The UK’s leading ethical hacker has warned that the lighting industry needs to ‘wake up’ when it comes to Internet of Things (IoT) security, or risk the technology being turned into a Trojan Horse for hackers.
We have seen yet more lurid headlines in the press, reporting that hospital projects built under Private Finance Initiative (PFI) contracts have been condemned as unsafe following inspections of fire protection measures. The stories are being spun as a stick to beat the PFI programme with, but there is a very real issue here for the lighting specifier, contractor and manufacturer.
Researchers beam light particle across fibre network. PLUS: Apple’s new Home app to change the way you light your house. AND: Fluorescent light 'boosts male testosterone levels'. Lux Today September 27th 2016.
Apple was one of the first companies to embrace the smart-home industry, but it has been, on the whole, a quiet commitment. HomeKit, Apple’s original answer to the smart-home revolution was a humble platform that ran behind the scenes on your handset, acting as a base for third-party smart-home apps. This lack of a unified approach was not popular, but Apple is looking to make amends. The company has just released Home, which will run in conjunction with iOS 10 and features all the plethora of smart-apps that were managed by HomeKit, homogenized and streamlined into one app. Here are five ways that Apple’s ‘Home’ will change the way you light your home.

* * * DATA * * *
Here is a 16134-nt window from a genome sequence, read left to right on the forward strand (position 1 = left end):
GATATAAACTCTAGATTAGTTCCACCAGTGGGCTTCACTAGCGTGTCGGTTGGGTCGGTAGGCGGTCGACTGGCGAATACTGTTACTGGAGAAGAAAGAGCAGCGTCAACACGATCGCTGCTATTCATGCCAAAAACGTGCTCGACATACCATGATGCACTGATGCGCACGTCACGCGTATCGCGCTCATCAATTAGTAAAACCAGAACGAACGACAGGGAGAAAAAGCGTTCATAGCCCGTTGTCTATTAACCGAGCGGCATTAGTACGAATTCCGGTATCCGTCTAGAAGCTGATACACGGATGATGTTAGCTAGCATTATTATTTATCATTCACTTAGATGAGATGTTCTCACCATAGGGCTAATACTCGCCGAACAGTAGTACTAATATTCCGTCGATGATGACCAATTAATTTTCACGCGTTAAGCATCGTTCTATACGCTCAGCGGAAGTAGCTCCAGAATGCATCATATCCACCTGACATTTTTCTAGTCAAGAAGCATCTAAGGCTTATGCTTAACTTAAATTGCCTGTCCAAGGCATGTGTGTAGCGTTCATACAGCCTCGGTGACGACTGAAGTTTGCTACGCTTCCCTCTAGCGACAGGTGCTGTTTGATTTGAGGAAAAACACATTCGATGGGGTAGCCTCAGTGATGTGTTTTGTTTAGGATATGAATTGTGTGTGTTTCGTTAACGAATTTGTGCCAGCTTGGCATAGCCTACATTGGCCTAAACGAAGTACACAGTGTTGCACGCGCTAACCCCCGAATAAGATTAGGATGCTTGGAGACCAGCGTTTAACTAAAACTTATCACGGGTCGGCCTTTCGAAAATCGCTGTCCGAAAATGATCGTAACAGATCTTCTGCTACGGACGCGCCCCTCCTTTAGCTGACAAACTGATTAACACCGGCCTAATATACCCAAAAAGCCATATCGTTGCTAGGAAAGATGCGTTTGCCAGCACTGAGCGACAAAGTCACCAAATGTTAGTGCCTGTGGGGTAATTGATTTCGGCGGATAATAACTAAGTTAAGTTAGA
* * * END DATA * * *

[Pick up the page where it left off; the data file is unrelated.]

A brand new 42-floor skyscraper in Toronto will feature intelligent lighting controls, the tallest structure yet to be fitted out with the technology from top to bottom.
The Internet of Things (IoT) needs more thought and development before it can take off properly, a top innovation executive at Target has warned.
Philips Lighting has unveiled a major range of lamps with variable colour temperatures aimed at property renters. The SceneSwitch LED range features three light settings of different output and colour temperatures. Uniquely, the settings can be selected by a simple light switch, meaning users don’t have to purchase a dimmer switch or use a smart phone app.
LEDs can do double duty and illuminate a room whilst joining together the Internet of Things. Experts at Disney Research and ETH Zurich believe that it is possible to create a network of luminaires that can send messages to each other, while having no effect on the level of lighting they emit.
Can lighting effect the behaviour of prison inmates? That's one of the intriguing questions that will be discussed at a special webinar on the subject of prison lighting hosted by Lux Review...